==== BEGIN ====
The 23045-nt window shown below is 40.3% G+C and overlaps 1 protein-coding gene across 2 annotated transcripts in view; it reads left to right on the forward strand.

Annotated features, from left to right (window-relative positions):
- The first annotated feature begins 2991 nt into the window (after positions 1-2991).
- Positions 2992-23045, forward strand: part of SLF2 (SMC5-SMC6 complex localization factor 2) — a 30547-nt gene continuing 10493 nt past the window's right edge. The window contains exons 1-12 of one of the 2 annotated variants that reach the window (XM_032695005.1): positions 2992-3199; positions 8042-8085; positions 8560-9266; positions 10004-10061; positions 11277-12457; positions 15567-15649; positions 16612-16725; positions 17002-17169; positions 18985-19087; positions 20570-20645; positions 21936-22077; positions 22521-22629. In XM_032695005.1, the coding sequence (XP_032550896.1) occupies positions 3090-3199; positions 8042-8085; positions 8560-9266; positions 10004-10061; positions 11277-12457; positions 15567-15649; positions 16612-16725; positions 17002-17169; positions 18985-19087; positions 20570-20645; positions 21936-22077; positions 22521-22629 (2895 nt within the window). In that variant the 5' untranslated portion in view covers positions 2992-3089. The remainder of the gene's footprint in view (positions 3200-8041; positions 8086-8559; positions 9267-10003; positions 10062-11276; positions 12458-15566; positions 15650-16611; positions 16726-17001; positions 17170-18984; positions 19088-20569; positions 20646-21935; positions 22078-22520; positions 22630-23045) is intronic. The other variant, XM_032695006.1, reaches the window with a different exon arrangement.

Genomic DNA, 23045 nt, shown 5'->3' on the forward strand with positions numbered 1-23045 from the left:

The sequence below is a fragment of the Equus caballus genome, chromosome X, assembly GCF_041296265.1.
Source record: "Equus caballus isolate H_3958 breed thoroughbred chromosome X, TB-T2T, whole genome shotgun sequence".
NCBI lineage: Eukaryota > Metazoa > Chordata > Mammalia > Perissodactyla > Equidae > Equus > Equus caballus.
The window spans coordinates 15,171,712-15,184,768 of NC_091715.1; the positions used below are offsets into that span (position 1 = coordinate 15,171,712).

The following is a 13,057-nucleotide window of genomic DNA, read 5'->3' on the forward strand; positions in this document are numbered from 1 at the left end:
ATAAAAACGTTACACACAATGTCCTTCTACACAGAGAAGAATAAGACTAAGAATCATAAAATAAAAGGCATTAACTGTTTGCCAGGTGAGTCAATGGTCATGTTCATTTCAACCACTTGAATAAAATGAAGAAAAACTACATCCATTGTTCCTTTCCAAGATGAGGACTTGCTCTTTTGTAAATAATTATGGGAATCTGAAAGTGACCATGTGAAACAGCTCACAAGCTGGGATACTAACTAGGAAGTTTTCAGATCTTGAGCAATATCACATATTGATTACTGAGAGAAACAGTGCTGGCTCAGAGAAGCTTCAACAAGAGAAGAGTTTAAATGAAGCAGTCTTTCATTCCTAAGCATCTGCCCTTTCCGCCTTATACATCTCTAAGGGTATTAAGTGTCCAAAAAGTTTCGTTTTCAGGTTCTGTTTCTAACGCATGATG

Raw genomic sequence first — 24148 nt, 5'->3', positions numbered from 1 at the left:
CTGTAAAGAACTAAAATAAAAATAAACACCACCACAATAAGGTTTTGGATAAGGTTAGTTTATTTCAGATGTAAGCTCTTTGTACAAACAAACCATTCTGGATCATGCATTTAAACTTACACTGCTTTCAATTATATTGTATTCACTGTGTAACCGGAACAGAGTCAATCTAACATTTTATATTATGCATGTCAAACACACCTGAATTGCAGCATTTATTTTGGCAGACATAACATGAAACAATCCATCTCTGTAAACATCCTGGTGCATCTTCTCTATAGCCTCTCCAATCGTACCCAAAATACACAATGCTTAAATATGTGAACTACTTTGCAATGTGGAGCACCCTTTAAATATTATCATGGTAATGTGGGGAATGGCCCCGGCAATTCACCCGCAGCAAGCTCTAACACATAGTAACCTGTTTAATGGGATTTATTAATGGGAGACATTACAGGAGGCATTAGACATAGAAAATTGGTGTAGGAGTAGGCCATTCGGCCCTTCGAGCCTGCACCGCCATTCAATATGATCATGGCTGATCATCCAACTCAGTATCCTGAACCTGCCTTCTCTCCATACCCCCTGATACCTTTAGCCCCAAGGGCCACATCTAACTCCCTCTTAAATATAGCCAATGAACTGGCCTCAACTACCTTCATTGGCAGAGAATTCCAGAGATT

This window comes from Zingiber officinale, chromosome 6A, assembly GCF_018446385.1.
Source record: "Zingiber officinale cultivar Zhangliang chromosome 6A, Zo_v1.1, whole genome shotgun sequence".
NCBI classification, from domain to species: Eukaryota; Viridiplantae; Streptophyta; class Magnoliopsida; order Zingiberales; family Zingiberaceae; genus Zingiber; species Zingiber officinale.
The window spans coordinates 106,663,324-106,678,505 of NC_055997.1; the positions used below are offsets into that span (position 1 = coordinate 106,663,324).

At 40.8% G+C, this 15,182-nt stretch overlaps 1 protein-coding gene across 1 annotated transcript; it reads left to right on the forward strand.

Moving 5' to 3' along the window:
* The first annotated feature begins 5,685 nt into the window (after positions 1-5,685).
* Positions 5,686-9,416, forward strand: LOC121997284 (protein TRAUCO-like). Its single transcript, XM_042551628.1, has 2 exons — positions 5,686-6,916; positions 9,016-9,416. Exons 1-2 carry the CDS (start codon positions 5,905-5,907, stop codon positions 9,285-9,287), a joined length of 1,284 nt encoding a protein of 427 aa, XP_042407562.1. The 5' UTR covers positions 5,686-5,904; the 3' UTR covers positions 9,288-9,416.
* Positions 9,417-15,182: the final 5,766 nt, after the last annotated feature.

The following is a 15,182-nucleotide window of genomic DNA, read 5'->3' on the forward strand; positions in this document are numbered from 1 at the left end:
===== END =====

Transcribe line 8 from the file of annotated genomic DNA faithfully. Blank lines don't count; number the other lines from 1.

NCBI lineage: Eukaryota > Metazoa > Chordata > Mammalia > Perissodactyla > Equidae > Equus > Equus caballus.